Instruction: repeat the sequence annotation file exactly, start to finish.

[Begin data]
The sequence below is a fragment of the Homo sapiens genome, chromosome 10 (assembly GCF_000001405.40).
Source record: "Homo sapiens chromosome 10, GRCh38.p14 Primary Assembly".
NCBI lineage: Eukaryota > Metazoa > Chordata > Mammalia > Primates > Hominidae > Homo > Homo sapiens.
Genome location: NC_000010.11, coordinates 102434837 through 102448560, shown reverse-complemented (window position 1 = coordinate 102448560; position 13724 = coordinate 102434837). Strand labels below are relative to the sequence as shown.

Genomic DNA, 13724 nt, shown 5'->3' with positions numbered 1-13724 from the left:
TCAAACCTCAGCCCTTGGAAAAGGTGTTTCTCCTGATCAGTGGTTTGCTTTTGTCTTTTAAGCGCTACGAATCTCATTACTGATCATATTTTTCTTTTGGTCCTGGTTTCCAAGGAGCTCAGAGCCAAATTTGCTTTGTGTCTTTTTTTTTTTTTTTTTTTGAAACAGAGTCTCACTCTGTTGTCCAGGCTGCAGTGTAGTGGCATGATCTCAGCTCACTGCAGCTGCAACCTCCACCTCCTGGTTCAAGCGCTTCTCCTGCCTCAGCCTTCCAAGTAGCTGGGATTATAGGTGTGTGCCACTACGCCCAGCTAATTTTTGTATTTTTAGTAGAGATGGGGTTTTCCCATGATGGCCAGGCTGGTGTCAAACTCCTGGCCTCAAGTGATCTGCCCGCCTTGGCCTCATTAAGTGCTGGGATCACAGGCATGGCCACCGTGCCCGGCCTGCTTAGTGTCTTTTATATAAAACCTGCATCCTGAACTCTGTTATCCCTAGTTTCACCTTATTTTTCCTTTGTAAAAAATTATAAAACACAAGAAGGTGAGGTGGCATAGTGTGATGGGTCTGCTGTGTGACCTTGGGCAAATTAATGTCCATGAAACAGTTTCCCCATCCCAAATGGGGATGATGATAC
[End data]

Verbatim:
The sequence below is a fragment of the Homo sapiens genome, chromosome 10 (assembly GCF_000001405.40).
Source record: "Homo sapiens chromosome 10, GRCh38.p14 Primary Assembly".
NCBI lineage: Eukaryota > Metazoa > Chordata > Mammalia > Primates > Hominidae > Homo > Homo sapiens.
Genome location: NC_000010.11, coordinates 102434837 through 102448560, shown reverse-complemented (window position 1 = coordinate 102448560; position 13724 = coordinate 102434837). Strand labels below are relative to the sequence as shown.

Genomic DNA, 13724 nt, shown 5'->3' with positions numbered 1-13724 from the left:
TCAAACCTCAGCCCTTGGAAAAGGTGTTTCTCCTGATCAGTGGTTTGCTTTTGTCTTTTAAGCGCTACGAATCTCATTACTGATCATATTTTTCTTTTGGTCCTGGTTTCCAAGGAGCTCAGAGCCAAATTTGCTTTGTGTCTTTTTTTTTTTTTTTTTTTGAAACAGAGTCTCACTCTGTTGTCCAGGCTGCAGTGTAGTGGCATGATCTCAGCTCACTGCAGCTGCAACCTCCACCTCCTGGTTCAAGCGCTTCTCCTGCCTCAGCCTTCCAAGTAGCTGGGATTATAGGTGTGTGCCACTACGCCCAGCTAATTTTTGTATTTTTAGTAGAGATGGGGTTTTCCCATGATGGCCAGGCTGGTGTCAAACTCCTGGCCTCAAGTGATCTGCCCGCCTTGGCCTCATTAAGTGCTGGGATCACAGGCATGGCCACCGTGCCCGGCCTGCTTAGTGTCTTTTATATAAAACCTGCATCCTGAACTCTGTTATCCCTAGTTTCACCTTATTTTTCCTTTGTAAAAAATTATAAAACACAAGAAGGTGAGGTGGCATAGTGTGATGGGTCTGCTGTGTGACCTTGGGCAAATTAATGTCCATGAAACAGTTTCCCCATCCCAAATGGGGATGATGATAC